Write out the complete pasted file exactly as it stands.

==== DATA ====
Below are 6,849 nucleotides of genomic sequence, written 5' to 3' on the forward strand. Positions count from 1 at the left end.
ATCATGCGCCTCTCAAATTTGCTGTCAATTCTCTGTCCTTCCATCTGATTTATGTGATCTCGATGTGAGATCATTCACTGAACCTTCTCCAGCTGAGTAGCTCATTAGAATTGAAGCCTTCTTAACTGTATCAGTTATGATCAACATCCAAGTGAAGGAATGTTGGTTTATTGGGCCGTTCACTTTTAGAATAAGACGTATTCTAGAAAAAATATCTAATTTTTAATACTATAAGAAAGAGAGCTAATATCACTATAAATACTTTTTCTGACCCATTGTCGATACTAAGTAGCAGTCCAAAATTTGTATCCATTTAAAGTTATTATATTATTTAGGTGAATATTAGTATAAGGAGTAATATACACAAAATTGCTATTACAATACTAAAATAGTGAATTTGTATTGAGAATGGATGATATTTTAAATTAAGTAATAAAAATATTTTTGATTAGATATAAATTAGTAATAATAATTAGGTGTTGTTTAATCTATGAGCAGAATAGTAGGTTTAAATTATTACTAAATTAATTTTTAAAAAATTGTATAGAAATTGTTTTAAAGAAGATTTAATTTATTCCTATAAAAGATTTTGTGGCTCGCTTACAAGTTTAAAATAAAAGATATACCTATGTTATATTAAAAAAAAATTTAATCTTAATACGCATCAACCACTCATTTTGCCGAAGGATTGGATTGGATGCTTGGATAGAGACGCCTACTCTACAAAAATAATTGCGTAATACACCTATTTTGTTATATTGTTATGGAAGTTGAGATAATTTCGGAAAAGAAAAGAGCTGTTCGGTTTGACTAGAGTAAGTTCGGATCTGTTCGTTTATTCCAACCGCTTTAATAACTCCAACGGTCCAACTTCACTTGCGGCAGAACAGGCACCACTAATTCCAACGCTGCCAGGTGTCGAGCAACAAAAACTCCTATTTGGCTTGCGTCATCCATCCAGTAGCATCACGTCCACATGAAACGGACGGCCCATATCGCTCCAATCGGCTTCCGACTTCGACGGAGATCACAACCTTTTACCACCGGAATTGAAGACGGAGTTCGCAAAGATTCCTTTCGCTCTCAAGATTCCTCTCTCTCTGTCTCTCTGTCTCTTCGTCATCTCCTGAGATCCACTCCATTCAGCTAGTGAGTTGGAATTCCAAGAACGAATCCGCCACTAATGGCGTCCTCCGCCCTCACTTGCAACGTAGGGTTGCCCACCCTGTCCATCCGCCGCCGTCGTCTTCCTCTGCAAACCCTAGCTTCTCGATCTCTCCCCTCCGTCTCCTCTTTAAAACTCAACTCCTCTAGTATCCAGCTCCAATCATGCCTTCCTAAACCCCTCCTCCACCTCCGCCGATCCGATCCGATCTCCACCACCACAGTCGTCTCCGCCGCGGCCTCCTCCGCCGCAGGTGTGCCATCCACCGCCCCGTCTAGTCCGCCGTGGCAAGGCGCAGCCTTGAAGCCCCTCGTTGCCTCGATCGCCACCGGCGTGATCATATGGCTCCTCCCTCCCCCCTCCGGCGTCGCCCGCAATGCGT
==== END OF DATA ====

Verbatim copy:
Below are 6,849 nucleotides of genomic sequence, written 5' to 3' on the forward strand. Positions count from 1 at the left end.
ATCATGCGCCTCTCAAATTTGCTGTCAATTCTCTGTCCTTCCATCTGATTTATGTGATCTCGATGTGAGATCATTCACTGAACCTTCTCCAGCTGAGTAGCTCATTAGAATTGAAGCCTTCTTAACTGTATCAGTTATGATCAACATCCAAGTGAAGGAATGTTGGTTTATTGGGCCGTTCACTTTTAGAATAAGACGTATTCTAGAAAAAATATCTAATTTTTAATACTATAAGAAAGAGAGCTAATATCACTATAAATACTTTTTCTGACCCATTGTCGATACTAAGTAGCAGTCCAAAATTTGTATCCATTTAAAGTTATTATATTATTTAGGTGAATATTAGTATAAGGAGTAATATACACAAAATTGCTATTACAATACTAAAATAGTGAATTTGTATTGAGAATGGATGATATTTTAAATTAAGTAATAAAAATATTTTTGATTAGATATAAATTAGTAATAATAATTAGGTGTTGTTTAATCTATGAGCAGAATAGTAGGTTTAAATTATTACTAAATTAATTTTTAAAAAATTGTATAGAAATTGTTTTAAAGAAGATTTAATTTATTCCTATAAAAGATTTTGTGGCTCGCTTACAAGTTTAAAATAAAAGATATACCTATGTTATATTAAAAAAAAATTTAATCTTAATACGCATCAACCACTCATTTTGCCGAAGGATTGGATTGGATGCTTGGATAGAGACGCCTACTCTACAAAAATAATTGCGTAATACACCTATTTTGTTATATTGTTATGGAAGTTGAGATAATTTCGGAAAAGAAAAGAGCTGTTCGGTTTGACTAGAGTAAGTTCGGATCTGTTCGTTTATTCCAACCGCTTTAATAACTCCAACGGTCCAACTTCACTTGCGGCAGAACAGGCACCACTAATTCCAACGCTGCCAGGTGTCGAGCAACAAAAACTCCTATTTGGCTTGCGTCATCCATCCAGTAGCATCACGTCCACATGAAACGGACGGCCCATATCGCTCCAATCGGCTTCCGACTTCGACGGAGATCACAACCTTTTACCACCGGAATTGAAGACGGAGTTCGCAAAGATTCCTTTCGCTCTCAAGATTCCTCTCTCTCTGTCTCTCTGTCTCTTCGTCATCTCCTGAGATCCACTCCATTCAGCTAGTGAGTTGGAATTCCAAGAACGAATCCGCCACTAATGGCGTCCTCCGCCCTCACTTGCAACGTAGGGTTGCCCACCCTGTCCATCCGCCGCCGTCGTCTTCCTCTGCAAACCCTAGCTTCTCGATCTCTCCCCTCCGTCTCCTCTTTAAAACTCAACTCCTCTAGTATCCAGCTCCAATCATGCCTTCCTAAACCCCTCCTCCACCTCCGCCGATCCGATCCGATCTCCACCACCACAGTCGTCTCCGCCGCGGCCTCCTCCGCCGCAGGTGTGCCATCCACCGCCCCGTCTAGTCCGCCGTGGCAAGGCGCAGCCTTGAAGCCCCTCGTTGCCTCGATCGCCACCGGCGTGATCATATGGCTCCTCCCTCCCCCCTCCGGCGTCGCCCGCAATGCGT